2nd to 8th June 1834

[A modern view of the entrance to the Straits]

Port Famine
The Adventure rejoined us, after having examined the East side of this part of the Straits.

The weather has during the greater part of the time been very foggy & cold; but we were in high luck in having two clear days for observations. On one of these the view of Sarmiento was most imposing: I have not ceased to wonder, in the scenery of Tierra del Fuego, at the apparent little elevation of mountains really very high. — I believe it is owing to a cause which one would be last to suspect, it is the sea washing their base & the whole mountain being in view. I recollect in Ponsonby Sound, after having seen a mountain down the Beagle Channel, I had another view of it across many ridges, one behind the other. — This immediately made one aware of its distance, & with its distance it was curious how its apparent height rose. The Fuegians twice came & plagued us. — As there were many instruments, clothese &c & men on shore, the Captain thought it necessary to frighten them away. — The one time, we fired a great gun, when they were a long way off; it was very amusing to see through a glass their bold defiance, for as the shot splashed up the water, they picked up stones in return & threw them towards the ship which was then about a mile & a half off. — This not being sufficient, a boat was sent with orders to fire musket balls wide of them. — The Fuegians hid themselves behind the trees, but for every discharge of a musket they fired an arrow. These fell short of the boat; & the officer pointing to them & laughing made the Fuegians frantic with rage (as they well might be at so unprovoked an attack); they shook their very mantles with passion. — At last seeing the balls strike & cut the trees, they ran away; their final decampement was effected by the boat pretending to go in chase of their canoes & women. Another party having entered the bay was easily driven to a little creek to the north of it: the next day two boats were sent to drive them still further; it was admirable to see the determination with which four or five men came forward to defend themselves against three times that number.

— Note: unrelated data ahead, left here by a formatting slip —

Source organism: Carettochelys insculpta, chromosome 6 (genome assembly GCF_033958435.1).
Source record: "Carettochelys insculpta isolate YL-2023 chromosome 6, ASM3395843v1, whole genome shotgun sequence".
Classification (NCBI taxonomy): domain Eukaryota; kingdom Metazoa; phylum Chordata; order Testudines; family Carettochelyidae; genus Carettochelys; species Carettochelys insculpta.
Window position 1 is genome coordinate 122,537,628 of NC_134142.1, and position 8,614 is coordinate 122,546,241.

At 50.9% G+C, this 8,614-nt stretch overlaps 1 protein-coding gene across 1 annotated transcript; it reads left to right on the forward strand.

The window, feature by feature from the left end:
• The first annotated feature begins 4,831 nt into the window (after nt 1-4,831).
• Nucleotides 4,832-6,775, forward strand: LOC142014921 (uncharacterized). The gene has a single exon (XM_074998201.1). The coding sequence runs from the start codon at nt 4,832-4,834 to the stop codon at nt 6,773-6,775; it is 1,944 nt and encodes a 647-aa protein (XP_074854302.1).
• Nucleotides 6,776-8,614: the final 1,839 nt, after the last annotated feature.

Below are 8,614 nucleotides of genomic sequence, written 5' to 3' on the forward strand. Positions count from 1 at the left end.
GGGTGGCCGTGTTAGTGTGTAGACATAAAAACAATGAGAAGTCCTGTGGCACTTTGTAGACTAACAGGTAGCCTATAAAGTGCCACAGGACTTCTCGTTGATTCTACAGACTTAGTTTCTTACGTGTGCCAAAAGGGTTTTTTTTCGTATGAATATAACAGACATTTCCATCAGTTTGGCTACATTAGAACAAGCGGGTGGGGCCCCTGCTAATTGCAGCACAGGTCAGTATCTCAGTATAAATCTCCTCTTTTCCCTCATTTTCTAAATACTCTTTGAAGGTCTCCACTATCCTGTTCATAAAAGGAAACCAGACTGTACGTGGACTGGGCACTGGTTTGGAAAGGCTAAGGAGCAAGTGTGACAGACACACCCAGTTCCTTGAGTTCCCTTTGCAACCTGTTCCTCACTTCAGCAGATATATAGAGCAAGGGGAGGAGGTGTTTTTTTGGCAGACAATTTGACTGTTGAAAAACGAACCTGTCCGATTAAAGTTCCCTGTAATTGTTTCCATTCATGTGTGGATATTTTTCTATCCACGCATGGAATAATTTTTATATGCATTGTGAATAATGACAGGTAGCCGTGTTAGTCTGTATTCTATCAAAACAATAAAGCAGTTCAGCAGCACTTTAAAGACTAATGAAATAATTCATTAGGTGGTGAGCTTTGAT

As soon as they saw the boats they advanced a 100 yards towards us, prepared a barricade of rotten trees & busily picked up piles of stones for their slings. — Every time a musket was pointed towards them, they in return pointed an arrow. — I feel sure they would not have moved till more than one had been wounded. This being the case we retreated. We filled up our wood & water; the latter is here excellent. The water we have lately been drinking contained so much salt that brackish is almost too mild a term to call it. — Amongst trifling discomforts there is none so bad as water with salts in it: when you drink a glass of water, like Physic, & then it does not satisfy the thirst. Mere impure, stinking water is of little consequence: especially as boiling it & making tea generally renders it scarcely perceptible.

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